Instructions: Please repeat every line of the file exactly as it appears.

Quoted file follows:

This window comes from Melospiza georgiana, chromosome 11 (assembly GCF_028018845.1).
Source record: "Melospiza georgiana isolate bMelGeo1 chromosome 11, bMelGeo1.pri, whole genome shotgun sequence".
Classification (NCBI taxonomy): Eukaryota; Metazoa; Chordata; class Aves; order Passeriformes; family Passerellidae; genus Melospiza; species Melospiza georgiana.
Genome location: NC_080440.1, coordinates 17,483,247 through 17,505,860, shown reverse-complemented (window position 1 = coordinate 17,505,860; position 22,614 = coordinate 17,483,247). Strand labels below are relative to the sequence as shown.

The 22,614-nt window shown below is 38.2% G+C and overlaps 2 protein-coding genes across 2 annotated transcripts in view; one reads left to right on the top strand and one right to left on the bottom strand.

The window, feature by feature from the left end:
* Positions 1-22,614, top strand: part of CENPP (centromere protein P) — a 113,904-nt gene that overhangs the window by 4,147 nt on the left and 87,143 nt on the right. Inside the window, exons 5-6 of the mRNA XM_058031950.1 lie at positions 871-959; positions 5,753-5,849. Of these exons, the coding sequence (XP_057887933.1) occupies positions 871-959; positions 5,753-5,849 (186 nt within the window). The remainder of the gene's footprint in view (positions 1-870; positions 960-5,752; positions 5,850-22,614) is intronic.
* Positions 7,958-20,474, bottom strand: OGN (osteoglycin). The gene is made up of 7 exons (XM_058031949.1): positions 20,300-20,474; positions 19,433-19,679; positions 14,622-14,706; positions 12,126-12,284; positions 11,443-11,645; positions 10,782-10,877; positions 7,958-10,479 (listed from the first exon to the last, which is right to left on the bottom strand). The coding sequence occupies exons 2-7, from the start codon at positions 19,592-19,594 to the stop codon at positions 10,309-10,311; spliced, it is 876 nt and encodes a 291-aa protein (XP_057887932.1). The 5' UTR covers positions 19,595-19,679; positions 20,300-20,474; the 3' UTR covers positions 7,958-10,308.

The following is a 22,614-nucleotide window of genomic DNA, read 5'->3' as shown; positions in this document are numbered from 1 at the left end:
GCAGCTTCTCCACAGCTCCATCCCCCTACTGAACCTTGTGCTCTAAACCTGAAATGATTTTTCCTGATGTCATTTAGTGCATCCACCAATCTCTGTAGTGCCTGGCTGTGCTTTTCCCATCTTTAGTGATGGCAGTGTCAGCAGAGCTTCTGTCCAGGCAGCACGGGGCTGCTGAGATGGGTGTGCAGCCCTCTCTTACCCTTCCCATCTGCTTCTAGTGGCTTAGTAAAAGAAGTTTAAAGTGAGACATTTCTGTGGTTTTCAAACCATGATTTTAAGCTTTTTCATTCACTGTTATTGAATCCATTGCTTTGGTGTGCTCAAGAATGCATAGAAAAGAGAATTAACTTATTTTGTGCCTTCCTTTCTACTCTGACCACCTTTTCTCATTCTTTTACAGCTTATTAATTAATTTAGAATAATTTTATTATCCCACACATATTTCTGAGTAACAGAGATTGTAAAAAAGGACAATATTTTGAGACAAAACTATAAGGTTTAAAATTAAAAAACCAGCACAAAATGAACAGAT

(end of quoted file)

This window comes from Melospiza georgiana, chromosome 11 (assembly GCF_028018845.1).
Source record: "Melospiza georgiana isolate bMelGeo1 chromosome 11, bMelGeo1.pri, whole genome shotgun sequence".
Classification (NCBI taxonomy): Eukaryota; Metazoa; Chordata; class Aves; order Passeriformes; family Passerellidae; genus Melospiza; species Melospiza georgiana.
Genome location: NC_080440.1, coordinates 17,483,247 through 17,505,860, shown reverse-complemented (window position 1 = coordinate 17,505,860; position 22,614 = coordinate 17,483,247). Strand labels below are relative to the sequence as shown.

The 22,614-nt window shown below is 38.2% G+C and overlaps 2 protein-coding genes across 2 annotated transcripts in view; one reads left to right on the top strand and one right to left on the bottom strand.

The window, feature by feature from the left end:
* Positions 1-22,614, top strand: part of CENPP (centromere protein P) — a 113,904-nt gene that overhangs the window by 4,147 nt on the left and 87,143 nt on the right. Inside the window, exons 5-6 of the mRNA XM_058031950.1 lie at positions 871-959; positions 5,753-5,849. Of these exons, the coding sequence (XP_057887933.1) occupies positions 871-959; positions 5,753-5,849 (186 nt within the window). The remainder of the gene's footprint in view (positions 1-870; positions 960-5,752; positions 5,850-22,614) is intronic.
* Positions 7,958-20,474, bottom strand: OGN (osteoglycin). The gene is made up of 7 exons (XM_058031949.1): positions 20,300-20,474; positions 19,433-19,679; positions 14,622-14,706; positions 12,126-12,284; positions 11,443-11,645; positions 10,782-10,877; positions 7,958-10,479 (listed from the first exon to the last, which is right to left on the bottom strand). The coding sequence occupies exons 2-7, from the start codon at positions 19,592-19,594 to the stop codon at positions 10,309-10,311; spliced, it is 876 nt and encodes a 291-aa protein (XP_057887932.1). The 5' UTR covers positions 19,595-19,679; positions 20,300-20,474; the 3' UTR covers positions 7,958-10,308.

The following is a 22,614-nucleotide window of genomic DNA, read 5'->3' as shown; positions in this document are numbered from 1 at the left end:
GCAGCTTCTCCACAGCTCCATCCCCCTACTGAACCTTGTGCTCTAAACCTGAAATGATTTTTCCTGATGTCATTTAGTGCATCCACCAATCTCTGTAGTGCCTGGCTGTGCTTTTCCCATCTTTAGTGATGGCAGTGTCAGCAGAGCTTCTGTCCAGGCAGCACGGGGCTGCTGAGATGGGTGTGCAGCCCTCTCTTACCCTTCCCATCTGCTTCTAGTGGCTTAGTAAAAGAAGTTTAAAGTGAGACATTTCTGTGGTTTTCAAACCATGATTTTAAGCTTTTTCATTCACTGTTATTGAATCCATTGCTTTGGTGTGCTCAAGAATGCATAGAAAAGAGAATTAACTTATTTTGTGCCTTCCTTTCTACTCTGACCACCTTTTCTCATTCTTTTACAGCTTATTAATTAATTTAGAATAATTTTATTATCCCACACATATTTCTGAGTAACAGAGATTGTAAAAAAGGACAATATTTTGAGACAAAACTATAAGGTTTAAAATTAAAAAACCAGCACAAAATGAACAGAT